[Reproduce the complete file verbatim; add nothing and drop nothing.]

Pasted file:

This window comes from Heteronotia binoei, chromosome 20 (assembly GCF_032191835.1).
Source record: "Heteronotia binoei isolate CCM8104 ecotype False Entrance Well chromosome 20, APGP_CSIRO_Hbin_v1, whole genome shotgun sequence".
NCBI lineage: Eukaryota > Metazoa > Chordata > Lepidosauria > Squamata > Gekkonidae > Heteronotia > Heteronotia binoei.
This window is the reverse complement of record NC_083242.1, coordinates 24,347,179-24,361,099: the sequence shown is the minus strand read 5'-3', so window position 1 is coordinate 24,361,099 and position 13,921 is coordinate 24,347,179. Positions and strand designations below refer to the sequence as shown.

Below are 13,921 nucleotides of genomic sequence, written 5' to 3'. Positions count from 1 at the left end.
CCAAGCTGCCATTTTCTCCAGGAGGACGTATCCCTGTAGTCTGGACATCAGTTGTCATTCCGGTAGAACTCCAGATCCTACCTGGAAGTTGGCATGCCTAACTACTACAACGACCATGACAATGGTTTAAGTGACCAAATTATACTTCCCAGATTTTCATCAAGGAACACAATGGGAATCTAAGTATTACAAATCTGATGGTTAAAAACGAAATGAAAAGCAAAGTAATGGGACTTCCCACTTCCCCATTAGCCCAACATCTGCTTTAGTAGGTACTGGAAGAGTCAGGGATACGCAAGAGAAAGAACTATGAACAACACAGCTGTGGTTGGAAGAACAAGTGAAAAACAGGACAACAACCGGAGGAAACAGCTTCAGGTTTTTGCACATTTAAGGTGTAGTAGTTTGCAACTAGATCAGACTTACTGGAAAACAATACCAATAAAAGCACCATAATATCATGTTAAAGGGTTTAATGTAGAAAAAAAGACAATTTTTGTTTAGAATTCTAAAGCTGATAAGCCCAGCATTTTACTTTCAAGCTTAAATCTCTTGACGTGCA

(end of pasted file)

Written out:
This window comes from Heteronotia binoei, chromosome 20 (assembly GCF_032191835.1).
Source record: "Heteronotia binoei isolate CCM8104 ecotype False Entrance Well chromosome 20, APGP_CSIRO_Hbin_v1, whole genome shotgun sequence".
NCBI lineage: Eukaryota > Metazoa > Chordata > Lepidosauria > Squamata > Gekkonidae > Heteronotia > Heteronotia binoei.
This window is the reverse complement of record NC_083242.1, coordinates 24,347,179-24,361,099: the sequence shown is the minus strand read 5'-3', so window position 1 is coordinate 24,361,099 and position 13,921 is coordinate 24,347,179. Positions and strand designations below refer to the sequence as shown.

Below are 13,921 nucleotides of genomic sequence, written 5' to 3'. Positions count from 1 at the left end.
CCAAGCTGCCATTTTCTCCAGGAGGACGTATCCCTGTAGTCTGGACATCAGTTGTCATTCCGGTAGAACTCCAGATCCTACCTGGAAGTTGGCATGCCTAACTACTACAACGACCATGACAATGGTTTAAGTGACCAAATTATACTTCCCAGATTTTCATCAAGGAACACAATGGGAATCTAAGTATTACAAATCTGATGGTTAAAAACGAAATGAAAAGCAAAGTAATGGGACTTCCCACTTCCCCATTAGCCCAACATCTGCTTTAGTAGGTACTGGAAGAGTCAGGGATACGCAAGAGAAAGAACTATGAACAACACAGCTGTGGTTGGAAGAACAAGTGAAAAACAGGACAACAACCGGAGGAAACAGCTTCAGGTTTTTGCACATTTAAGGTGTAGTAGTTTGCAACTAGATCAGACTTACTGGAAAACAATACCAATAAAAGCACCATAATATCATGTTAAAGGGTTTAATGTAGAAAAAAAGACAATTTTTGTTTAGAATTCTAAAGCTGATAAGCCCAGCATTTTACTTTCAAGCTTAAATCTCTTGACGTGCA